Once I got to The Alfred, the doctor took one look at me and saw that I was struggling. He booked me in with a counsellor, did all my regular blood tests and he gave me my options. I got the help that I needed. He explained what was going on and said, “You could start on treatment, but you probably don’t need to. The virus is living in harmony with your body as you’ve got a viral load that is quite low and it’s not advancing, we just need to monitor it.” (Treatment information)

I retracted sexually. I was worried for some time that I could pass HIV onto someone. I had a friend who helped me though this, my friend with benefits that I’d saw for many years. He knew it was something serious because I sat him down and told him I had important news to share.

I told him I was HIV-positive and his response was, “Oh thank God that’s it! I thought you were gonna say you have cancer or something!” That response was a big part of my sexual healing.

He was HIV negative and was not going to treat me differently. He knew that HIV was manageable and we could still be safe. His response helped me let go of a lot of fear around sex.


Don’t Say AIDS!


8. Don’t Say AIDS!

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I knew that once I started treatment, I’d have to keep taking it every day. I wanted to avoid that day for as long as I could. At the time, medicines were not what they are now. I wanted to go travelling in South America, but my doctor advised me to limit the trip to only six months.

I ended up coming back two years later and actually really sick.

My viral load was really high at 100’000 copies and a low T-cell count, I had Pneumocytis pneumonia and oral candidiasis. I also had a parasite inside me called leishmaniasis, a small scab on my leg turned into a open festering wound the size of tennis ball.

It took the doctors eight weeks to figure out what it was before they could treat it. At the time, I was the only person in Australia to be treated for both HIV and leishmaniasis at the same time.

My doctor wasn’t too pleased about the state I was in and he said to me, “Well, you’re going to have to start treatment. You now have two AIDS-defining illnesses.” I had slowly reached an acceptance about being HIV-positive, but now having someone say “AIDS” to me was not something I’d come to terms with.

Handstands in South America




9. Re-closeted

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I had only told a few close friends that I was positive and it felt like I had re-closeted myself again. Everyone knew that I was gay, but I wanted the same openness with being HIV positive. I felt I was hiding a part of myself, out of shame. I was hiding a part of my life that I wanted to share and I couldn’t be my authentic self with everyone. (Disclosure dilemmas)

I decided I needed to tell my parents. It’s always the first part that is the hardest. Which point in the night to I bring this up? Have Mum and Dad had enough wine yet? At what stage in the conversation do I do this? How do I bring it up? Eventually I got to explain what had been going on in my life for a while, and that my health issues were not only due to the leishmaniasis. Thankfully, like my coming out, my parents were understanding and listened to my story. And Mum did not go to the The Doctor’s Answers this time.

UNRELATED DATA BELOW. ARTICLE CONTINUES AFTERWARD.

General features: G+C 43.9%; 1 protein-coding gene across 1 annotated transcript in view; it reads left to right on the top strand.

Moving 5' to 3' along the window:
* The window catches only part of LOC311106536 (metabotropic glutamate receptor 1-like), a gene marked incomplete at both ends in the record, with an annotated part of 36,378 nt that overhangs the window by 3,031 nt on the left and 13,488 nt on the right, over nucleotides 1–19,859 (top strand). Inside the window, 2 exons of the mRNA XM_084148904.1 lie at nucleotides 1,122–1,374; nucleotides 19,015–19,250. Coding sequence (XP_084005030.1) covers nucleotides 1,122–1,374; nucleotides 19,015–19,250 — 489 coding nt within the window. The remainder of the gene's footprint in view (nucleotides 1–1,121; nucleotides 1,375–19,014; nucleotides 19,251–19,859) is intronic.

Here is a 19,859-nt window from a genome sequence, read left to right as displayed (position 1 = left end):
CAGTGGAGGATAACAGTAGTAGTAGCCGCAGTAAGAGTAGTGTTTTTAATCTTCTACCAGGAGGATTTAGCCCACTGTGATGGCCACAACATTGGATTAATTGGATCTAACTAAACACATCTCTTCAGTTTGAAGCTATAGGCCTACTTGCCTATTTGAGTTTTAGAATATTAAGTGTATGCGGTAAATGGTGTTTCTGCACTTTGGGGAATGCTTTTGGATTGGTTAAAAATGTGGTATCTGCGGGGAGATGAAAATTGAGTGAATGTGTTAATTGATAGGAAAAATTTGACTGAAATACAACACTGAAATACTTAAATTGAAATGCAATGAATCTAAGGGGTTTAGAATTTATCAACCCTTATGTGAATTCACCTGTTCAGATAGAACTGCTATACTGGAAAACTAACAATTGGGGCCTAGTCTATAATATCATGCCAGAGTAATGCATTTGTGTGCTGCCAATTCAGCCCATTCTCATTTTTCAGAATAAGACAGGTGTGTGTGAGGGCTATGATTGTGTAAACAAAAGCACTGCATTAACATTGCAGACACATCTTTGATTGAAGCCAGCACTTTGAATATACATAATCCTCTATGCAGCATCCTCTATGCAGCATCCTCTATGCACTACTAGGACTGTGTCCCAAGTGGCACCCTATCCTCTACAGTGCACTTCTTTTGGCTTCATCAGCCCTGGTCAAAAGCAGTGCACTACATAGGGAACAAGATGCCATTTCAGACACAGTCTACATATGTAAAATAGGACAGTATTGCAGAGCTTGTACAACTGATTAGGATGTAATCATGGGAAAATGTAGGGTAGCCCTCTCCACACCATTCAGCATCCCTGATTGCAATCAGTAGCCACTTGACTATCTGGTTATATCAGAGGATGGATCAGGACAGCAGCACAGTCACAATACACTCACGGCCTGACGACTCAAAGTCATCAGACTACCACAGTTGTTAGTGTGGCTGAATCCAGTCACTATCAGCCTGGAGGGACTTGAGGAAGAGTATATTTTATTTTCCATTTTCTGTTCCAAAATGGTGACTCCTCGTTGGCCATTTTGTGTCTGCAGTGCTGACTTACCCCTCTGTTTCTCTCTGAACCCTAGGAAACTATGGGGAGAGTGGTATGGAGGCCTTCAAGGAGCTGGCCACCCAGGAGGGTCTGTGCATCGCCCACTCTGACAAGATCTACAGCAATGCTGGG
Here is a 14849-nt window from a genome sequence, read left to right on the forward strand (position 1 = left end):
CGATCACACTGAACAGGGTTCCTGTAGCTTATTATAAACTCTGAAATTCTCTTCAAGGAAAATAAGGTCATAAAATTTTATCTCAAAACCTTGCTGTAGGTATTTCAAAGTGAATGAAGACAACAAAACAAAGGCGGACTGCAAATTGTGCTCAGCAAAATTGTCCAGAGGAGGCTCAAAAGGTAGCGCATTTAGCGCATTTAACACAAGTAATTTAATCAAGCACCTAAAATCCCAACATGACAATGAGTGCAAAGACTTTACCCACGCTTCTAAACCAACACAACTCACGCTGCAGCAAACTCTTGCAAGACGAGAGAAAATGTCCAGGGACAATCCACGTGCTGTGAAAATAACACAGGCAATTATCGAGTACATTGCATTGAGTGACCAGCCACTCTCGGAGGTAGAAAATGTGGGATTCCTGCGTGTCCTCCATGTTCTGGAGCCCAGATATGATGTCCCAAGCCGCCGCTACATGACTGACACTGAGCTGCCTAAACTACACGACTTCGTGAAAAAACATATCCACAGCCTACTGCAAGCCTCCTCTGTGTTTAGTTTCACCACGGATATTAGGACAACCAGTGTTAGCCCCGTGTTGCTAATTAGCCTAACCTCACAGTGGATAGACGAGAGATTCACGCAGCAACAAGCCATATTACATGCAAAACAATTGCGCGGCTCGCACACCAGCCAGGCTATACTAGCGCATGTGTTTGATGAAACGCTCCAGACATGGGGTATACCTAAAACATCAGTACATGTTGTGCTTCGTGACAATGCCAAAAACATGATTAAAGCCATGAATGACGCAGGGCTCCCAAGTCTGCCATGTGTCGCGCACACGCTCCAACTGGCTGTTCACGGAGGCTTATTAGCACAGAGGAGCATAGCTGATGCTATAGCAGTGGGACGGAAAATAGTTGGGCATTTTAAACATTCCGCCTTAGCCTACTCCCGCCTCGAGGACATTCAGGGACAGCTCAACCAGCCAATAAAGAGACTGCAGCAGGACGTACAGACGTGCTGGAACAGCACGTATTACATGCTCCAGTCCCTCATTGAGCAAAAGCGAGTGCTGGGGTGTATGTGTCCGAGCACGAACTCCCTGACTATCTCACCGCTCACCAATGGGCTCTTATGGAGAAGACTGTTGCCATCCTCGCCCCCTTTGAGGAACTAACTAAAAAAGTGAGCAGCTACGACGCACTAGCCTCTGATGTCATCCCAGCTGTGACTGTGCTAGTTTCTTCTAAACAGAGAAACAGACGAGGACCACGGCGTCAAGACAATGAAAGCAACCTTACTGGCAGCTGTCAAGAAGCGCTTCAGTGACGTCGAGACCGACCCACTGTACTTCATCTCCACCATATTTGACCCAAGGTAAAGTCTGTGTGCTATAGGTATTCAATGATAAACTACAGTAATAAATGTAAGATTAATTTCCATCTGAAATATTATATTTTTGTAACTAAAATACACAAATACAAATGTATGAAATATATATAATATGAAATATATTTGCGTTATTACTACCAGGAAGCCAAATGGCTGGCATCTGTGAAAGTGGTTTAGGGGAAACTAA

We Are Our Own Worst Enemy


10. We Are Our Own Worst Enemy

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It took me a while to really come to terms with my bad health. The first few years after my trip to South America I struggled with a lot of ups and downs, feeling that I couldn’t do as much as I wanted to do because my health was holding me back. I also had shingles. It was horrible to feel mentally so down, as well as feel such extreme physical pain. Later on I had case of Cytomegalovirus. It became a pretty dark time for me fearing that my health might not get any better. Big me and little me

When I was first diagnosed I thought I was only ever going to have sex with other positive people. I had a negative idea that positive people were all sick. I avoided the positive community for a long time because I didn’t want to be around other dying men. I wanted to be optimistic and I didn’t want to be reminded of my status all the time. It was not the right approach, as later on what helped me most was hearing other peoples’ stories and being part of the community.

I went through a period where I was really stuck. My thinking became really negative and I felt quite bleak about what the future held.

A good friend of mine who knew me before I got my diagnosis said, “Look Dan, we all love you and we know this HIV stuff is hard, but don’t let it define you. Don’t let it be the only thing you talk about because we love all the other things in your life as well.”

That really encouraged me to get some help and go to counselling. (Counselling)

It’s easy to forget sometimes how interconnected our physical and mental health are. I swear by counselling services, they’re incredible, it can really help you understand how our mind works.


Look Inside


11. Look Inside

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HIV has added a lot to my life, a deeper understanding of myself, my body and my mental health. I have made new friends through the Positive Speakers’ Bureau and being involved with the community has reshaped the way I now see HIV. (Living with HIV)I never thought I would stand up in front of 120 Year 10 students and talk about having sex and HIV.

I’m really proud of the challenges I’ve faced with HIV. It’s helped me to be more honest and open with myself and those around me.

I haven’t used it as an excuse for not doing what I want in life.

I guess I would say ‘I’m proud to be positive’. I probably wouldn’t have ended up at this same point if I didn’t acquire HIV in my late twenties, but I’m really glad of the trajectory HIV has taken me on.

A turning point for me was understanding of my own internal stigma around HIV. I carried a lot of shame around HIV and how I acquired it. I think sometimes people don’t like questioning where that shame comes from, but it’s important that we do, and work through it. I can’t expect anyone else to accept HIV if I haven’t accepted it fully myself.

I’m not ashamed now – I’ve had to live with shame in the past for so long and I don’t want to live like that any more. Letting go of shame is one of the greatest things that HIV has done for me.

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Tell us your story

Tell us your story


Come and tell us your story! We would love to hear from you! If you want to find out a little more about how it all works, give Jessie a call at VAC on (03) 9865 6700, or email staying.negative@vac.org.au